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Stereocilia of frog inner ear.01.jpg
Stereocilia of frog inner ear
Anatomical terms of microanatomy

Stereocilia (or stereovilli) are non-motile apical cell modifications. They are distinct from cilia and microvilli, but are closely related to microvilli. They form single "finger-like" projections that may be branched, with normal cell membrane characteristics. They contain actin. Stereocilia are found in the vas deferens, the epididymis, and the sensory cells of the inner ear.


Stereocilia are cylindrical and non-motile. They are much longer and thicker than microvilli, form single "finger-like" projections that may be branched, and have more of the characteristics of the cellular membrane proper. Like microvilli, they contain actin[1] and lack an axoneme. This distinguishes them from cilia.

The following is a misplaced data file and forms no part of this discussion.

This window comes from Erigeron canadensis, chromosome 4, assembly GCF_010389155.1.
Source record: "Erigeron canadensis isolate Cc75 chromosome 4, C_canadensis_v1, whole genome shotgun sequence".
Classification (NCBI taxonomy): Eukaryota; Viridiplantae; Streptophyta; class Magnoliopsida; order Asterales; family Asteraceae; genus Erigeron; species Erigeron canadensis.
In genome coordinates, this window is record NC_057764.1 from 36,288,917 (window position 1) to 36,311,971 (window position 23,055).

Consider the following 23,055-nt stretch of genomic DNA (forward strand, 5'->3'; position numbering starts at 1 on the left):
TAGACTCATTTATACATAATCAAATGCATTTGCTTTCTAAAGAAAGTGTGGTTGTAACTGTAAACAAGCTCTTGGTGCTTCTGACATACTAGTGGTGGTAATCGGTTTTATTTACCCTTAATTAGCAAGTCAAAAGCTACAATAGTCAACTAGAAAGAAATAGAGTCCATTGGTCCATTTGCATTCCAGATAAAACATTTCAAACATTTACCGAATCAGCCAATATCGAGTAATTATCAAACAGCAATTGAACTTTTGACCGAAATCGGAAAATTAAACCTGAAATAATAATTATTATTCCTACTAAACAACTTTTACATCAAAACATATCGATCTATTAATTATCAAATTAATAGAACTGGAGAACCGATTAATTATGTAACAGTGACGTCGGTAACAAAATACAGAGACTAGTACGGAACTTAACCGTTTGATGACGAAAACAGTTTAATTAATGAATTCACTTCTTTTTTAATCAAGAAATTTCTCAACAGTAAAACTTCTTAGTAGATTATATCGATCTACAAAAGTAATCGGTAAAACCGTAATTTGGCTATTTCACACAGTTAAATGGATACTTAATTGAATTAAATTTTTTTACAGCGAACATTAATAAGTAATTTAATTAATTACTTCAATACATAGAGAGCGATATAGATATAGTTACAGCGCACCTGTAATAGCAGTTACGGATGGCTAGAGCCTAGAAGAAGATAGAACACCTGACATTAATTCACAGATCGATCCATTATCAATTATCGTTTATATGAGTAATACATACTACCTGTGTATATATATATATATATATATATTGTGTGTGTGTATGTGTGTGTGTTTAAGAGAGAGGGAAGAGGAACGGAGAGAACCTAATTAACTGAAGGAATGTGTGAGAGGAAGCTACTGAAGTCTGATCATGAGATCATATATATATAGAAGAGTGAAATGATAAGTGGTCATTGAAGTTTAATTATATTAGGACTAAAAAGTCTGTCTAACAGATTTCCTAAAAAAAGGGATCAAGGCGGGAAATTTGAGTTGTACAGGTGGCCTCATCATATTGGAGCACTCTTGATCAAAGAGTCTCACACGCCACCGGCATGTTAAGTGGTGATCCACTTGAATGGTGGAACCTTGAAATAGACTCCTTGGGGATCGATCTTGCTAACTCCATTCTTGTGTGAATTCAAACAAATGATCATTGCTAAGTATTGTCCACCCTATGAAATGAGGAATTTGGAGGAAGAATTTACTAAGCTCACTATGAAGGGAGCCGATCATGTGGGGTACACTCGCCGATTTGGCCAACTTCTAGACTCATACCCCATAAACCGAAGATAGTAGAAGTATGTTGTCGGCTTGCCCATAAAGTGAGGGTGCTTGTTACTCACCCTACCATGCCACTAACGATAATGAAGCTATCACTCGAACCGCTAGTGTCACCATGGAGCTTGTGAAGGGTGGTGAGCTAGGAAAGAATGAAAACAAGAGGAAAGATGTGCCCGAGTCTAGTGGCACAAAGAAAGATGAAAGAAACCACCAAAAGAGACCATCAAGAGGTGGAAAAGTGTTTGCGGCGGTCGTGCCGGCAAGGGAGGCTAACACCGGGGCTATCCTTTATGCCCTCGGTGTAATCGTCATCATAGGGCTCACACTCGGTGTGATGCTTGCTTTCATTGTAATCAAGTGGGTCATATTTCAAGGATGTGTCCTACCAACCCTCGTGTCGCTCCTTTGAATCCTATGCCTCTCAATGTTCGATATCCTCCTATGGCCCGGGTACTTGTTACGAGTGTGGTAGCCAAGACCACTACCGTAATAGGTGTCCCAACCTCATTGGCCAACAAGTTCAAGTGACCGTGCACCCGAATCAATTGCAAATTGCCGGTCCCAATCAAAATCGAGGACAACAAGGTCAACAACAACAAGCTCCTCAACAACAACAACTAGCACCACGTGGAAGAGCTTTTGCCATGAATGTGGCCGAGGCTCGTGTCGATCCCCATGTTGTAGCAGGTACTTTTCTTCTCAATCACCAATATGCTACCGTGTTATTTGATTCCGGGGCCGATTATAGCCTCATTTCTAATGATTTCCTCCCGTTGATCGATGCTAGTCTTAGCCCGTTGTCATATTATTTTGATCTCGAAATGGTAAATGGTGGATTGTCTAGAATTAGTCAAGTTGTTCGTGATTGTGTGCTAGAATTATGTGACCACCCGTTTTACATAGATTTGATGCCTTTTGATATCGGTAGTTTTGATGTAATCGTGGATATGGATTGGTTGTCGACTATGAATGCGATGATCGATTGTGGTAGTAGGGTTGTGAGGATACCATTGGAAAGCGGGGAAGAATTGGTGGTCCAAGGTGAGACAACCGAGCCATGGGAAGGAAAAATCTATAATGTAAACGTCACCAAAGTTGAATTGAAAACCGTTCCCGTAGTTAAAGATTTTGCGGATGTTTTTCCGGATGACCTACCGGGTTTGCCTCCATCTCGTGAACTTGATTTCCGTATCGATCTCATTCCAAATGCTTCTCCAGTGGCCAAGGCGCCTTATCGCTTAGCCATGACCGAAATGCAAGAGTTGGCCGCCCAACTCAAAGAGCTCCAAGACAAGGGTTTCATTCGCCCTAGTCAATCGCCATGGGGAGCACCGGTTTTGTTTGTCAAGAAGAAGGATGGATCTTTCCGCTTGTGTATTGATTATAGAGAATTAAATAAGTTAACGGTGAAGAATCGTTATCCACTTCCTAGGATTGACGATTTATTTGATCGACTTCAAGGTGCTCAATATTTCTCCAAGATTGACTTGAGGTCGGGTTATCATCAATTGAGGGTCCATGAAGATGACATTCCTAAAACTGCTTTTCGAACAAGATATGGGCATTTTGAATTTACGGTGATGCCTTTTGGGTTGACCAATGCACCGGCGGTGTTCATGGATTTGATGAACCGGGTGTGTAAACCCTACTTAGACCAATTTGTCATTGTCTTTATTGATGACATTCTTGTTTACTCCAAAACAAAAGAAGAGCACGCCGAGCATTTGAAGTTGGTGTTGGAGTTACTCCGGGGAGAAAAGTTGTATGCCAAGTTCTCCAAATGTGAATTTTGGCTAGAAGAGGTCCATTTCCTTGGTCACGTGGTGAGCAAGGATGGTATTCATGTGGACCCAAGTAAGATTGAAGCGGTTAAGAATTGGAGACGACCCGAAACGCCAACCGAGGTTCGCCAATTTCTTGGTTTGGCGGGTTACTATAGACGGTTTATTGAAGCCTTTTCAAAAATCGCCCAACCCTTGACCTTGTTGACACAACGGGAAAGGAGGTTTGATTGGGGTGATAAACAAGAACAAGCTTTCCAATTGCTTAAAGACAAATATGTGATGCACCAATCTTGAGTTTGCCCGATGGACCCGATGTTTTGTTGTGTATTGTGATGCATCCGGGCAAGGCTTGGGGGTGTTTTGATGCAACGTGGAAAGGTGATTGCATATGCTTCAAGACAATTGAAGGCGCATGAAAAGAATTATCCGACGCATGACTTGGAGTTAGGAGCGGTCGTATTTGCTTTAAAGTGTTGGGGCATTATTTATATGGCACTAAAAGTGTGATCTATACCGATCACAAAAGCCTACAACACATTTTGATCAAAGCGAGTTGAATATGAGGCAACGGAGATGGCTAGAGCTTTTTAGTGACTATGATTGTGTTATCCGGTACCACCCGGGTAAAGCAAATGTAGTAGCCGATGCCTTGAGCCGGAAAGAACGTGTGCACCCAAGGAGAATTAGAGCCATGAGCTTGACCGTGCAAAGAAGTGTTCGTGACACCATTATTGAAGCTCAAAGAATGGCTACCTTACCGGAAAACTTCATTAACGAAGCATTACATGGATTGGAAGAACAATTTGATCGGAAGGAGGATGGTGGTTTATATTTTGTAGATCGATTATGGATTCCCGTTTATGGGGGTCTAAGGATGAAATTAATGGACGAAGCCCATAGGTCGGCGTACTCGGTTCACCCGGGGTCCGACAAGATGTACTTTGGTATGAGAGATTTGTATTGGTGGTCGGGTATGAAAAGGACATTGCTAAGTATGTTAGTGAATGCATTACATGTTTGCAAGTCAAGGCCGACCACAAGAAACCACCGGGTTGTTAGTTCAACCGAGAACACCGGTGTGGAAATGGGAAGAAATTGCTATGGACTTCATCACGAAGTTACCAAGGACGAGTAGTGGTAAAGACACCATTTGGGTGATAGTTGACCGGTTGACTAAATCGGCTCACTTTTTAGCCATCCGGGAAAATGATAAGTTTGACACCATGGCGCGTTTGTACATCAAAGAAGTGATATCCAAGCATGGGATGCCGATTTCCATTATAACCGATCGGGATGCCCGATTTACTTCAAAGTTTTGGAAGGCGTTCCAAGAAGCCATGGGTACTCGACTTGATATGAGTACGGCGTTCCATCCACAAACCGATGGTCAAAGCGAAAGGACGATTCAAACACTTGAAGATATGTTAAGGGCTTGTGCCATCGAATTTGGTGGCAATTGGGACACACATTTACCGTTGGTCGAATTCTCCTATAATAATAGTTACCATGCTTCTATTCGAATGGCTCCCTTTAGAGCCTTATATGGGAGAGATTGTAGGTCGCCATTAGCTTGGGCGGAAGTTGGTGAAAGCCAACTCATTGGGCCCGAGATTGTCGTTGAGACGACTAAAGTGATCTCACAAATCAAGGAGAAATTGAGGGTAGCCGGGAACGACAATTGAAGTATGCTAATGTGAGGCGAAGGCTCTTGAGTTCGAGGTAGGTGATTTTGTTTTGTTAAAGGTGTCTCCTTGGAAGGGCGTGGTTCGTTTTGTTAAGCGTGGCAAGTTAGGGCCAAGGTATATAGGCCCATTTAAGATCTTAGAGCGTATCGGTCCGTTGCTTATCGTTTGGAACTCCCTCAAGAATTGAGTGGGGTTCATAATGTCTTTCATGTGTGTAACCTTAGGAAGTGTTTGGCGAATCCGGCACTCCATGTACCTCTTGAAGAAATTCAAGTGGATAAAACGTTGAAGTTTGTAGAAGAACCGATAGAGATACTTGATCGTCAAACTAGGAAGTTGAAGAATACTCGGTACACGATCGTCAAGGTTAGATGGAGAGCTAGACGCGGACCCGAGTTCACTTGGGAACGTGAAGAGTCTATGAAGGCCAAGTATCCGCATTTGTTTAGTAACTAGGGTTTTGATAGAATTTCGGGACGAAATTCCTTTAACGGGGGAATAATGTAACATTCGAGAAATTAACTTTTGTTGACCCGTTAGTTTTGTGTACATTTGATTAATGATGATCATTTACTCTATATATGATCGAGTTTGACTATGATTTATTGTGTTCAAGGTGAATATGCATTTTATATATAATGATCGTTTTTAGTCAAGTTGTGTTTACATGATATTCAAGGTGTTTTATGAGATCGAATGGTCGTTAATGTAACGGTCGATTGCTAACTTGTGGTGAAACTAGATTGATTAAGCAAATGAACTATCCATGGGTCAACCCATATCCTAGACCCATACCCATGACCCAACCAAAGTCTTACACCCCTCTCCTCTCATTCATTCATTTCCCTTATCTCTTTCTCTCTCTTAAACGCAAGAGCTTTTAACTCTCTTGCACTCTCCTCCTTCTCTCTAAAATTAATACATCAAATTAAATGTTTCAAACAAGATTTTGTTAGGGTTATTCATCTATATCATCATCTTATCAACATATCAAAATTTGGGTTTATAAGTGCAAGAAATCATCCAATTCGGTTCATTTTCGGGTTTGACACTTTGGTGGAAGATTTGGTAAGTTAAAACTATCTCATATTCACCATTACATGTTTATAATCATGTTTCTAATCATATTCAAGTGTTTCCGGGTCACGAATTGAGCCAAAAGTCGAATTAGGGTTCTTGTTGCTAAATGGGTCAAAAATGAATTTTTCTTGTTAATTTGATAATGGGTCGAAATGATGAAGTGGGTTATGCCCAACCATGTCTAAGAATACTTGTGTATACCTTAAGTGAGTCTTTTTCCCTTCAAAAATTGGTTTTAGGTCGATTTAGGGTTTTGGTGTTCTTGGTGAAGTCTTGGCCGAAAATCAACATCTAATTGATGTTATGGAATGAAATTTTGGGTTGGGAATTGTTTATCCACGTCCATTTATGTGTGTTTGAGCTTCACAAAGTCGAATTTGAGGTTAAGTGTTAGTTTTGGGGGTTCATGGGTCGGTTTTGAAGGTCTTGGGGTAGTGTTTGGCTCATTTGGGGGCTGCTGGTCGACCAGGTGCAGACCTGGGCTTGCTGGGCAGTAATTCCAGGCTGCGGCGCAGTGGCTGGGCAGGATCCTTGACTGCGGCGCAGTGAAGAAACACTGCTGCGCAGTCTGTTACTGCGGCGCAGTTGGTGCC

They do not contain basal granules. They may or may not be covered by a glycocalyx coating. They have no fixed arrangement, different to the structure present in kinocilium.


Stereocilia are found in:

  • the vas deferens.
  • the epididymis. Some consider epididymal stereocilia to be a variant of microvilli, rather than their own distinct type of structure.[2]
  • the sensory (hair) cells of the inner ear.


  1. ^ Tilney, Lewis G.; Tilney, Mary S.; DeRosier, David J. (November 1992). "Actin Filaments, Stereocilia, and Hair Cells: How Cells Count and Measure". Annual Review of Cell Biology. 8 (1): 257–274. doi:10.1146/annurev.cb.08.110192.001353. ISSN 0743-4634. PMID 1476800.
  2. ^ Krause J. William (July 2005). Krause's Essential Human Histology for Medical Students. Universal-Publishers. p. 37. ISBN 978-1-58112-468-2.

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